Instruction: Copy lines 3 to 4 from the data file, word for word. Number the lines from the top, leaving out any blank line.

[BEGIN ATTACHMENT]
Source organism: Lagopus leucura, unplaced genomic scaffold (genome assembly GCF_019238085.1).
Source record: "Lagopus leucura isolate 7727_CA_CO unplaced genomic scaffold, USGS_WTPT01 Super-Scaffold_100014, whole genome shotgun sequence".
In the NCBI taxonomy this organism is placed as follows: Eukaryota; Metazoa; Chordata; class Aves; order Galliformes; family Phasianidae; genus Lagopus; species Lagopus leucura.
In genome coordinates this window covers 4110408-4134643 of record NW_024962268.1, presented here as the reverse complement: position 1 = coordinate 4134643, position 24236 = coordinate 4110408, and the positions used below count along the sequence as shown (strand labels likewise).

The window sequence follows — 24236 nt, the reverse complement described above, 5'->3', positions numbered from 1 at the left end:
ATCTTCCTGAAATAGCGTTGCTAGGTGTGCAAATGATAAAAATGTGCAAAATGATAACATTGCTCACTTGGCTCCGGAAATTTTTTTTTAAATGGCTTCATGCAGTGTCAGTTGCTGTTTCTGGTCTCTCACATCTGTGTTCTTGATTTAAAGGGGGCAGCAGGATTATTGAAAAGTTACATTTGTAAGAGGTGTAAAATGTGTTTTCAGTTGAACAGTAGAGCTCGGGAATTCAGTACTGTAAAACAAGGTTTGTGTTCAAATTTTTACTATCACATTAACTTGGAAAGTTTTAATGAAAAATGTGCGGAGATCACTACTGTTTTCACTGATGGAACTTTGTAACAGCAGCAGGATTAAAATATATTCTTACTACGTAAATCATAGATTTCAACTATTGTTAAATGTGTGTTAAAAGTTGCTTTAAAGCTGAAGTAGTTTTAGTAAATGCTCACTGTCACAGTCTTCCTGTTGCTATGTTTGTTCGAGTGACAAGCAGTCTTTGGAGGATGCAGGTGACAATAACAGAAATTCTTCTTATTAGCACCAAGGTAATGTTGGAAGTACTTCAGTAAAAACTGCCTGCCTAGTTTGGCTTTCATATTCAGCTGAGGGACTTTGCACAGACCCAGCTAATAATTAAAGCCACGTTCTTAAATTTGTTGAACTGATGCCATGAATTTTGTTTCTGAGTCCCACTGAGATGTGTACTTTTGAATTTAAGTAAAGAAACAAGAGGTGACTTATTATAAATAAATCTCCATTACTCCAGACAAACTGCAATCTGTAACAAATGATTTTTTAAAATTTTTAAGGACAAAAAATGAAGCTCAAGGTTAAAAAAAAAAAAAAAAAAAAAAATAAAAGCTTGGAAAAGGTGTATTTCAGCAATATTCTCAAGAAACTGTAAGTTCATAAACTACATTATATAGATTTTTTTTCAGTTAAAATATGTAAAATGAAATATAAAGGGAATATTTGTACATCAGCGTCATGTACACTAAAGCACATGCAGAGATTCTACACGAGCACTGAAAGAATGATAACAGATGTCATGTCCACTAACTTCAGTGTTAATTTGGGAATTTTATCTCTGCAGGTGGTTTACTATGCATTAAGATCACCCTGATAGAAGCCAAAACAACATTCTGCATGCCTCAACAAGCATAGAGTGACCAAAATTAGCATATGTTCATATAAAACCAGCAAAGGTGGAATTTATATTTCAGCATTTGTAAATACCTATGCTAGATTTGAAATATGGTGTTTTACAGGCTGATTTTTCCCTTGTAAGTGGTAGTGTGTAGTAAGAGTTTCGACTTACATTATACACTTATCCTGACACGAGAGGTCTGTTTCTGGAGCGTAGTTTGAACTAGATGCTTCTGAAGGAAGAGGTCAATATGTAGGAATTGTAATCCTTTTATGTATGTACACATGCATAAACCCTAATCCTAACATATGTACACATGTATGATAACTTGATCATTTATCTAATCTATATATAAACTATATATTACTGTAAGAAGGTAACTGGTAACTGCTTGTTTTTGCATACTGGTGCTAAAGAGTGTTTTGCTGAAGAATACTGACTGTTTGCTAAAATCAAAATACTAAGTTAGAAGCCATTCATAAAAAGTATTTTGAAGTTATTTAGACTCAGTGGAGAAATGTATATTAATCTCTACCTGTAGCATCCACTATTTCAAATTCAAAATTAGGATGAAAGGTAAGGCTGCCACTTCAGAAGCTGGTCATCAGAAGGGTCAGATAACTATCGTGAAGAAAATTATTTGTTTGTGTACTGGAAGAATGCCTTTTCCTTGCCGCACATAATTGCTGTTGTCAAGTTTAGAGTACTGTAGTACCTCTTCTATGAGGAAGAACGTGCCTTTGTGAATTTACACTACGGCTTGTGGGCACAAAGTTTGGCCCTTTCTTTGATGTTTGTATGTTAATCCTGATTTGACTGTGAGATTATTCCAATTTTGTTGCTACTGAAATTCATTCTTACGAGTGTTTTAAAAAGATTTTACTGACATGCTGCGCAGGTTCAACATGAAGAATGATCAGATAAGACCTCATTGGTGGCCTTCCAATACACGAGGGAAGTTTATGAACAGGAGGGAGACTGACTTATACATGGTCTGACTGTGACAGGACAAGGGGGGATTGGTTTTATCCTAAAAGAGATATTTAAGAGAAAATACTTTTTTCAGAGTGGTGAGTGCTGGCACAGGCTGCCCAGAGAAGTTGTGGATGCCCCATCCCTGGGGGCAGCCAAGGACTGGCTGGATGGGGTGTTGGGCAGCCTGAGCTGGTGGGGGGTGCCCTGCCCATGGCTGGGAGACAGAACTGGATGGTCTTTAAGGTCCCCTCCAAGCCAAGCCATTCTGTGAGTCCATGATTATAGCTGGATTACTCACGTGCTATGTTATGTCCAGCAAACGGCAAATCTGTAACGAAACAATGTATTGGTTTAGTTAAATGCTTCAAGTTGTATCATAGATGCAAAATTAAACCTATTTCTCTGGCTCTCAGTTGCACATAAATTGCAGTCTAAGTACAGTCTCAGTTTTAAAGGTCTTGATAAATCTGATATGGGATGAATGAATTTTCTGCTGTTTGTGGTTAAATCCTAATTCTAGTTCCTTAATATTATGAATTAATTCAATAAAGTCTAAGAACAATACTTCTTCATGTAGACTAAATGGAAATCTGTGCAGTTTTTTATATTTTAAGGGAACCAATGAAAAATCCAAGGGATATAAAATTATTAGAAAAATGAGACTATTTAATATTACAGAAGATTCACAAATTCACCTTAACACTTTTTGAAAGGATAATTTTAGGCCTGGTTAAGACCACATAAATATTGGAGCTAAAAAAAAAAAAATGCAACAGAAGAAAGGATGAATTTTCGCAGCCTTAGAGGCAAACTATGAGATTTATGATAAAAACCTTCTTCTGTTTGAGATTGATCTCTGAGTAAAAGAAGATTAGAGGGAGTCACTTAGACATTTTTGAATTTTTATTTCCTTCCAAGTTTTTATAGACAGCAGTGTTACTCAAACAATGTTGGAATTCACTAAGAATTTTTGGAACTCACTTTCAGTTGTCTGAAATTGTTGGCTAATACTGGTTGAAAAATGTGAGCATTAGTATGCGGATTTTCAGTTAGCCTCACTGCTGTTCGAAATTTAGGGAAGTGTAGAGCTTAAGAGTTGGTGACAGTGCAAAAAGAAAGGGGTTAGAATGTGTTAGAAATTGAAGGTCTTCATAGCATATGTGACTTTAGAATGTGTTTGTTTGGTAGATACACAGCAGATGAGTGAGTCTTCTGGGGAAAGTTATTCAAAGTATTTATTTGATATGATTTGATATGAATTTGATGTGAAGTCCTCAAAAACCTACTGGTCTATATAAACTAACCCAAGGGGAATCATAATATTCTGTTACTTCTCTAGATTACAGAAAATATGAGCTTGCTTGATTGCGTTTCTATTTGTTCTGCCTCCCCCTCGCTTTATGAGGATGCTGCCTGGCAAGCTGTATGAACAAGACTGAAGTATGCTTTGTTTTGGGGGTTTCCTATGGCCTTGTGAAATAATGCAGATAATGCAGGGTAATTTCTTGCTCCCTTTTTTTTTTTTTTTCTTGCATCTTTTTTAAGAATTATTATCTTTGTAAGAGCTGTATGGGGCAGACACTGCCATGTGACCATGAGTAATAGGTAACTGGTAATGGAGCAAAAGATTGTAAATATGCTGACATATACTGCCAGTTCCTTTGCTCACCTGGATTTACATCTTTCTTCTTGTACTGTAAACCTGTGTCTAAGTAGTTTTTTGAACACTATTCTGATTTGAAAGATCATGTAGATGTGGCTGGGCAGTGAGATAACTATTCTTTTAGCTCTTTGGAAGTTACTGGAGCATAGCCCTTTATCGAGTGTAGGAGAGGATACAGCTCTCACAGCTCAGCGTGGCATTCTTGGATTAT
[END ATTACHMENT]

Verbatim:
In the NCBI taxonomy this organism is placed as follows: Eukaryota; Metazoa; Chordata; class Aves; order Galliformes; family Phasianidae; genus Lagopus; species Lagopus leucura.
In genome coordinates this window covers 4110408-4134643 of record NW_024962268.1, presented here as the reverse complement: position 1 = coordinate 4134643, position 24236 = coordinate 4110408, and the positions used below count along the sequence as shown (strand labels likewise).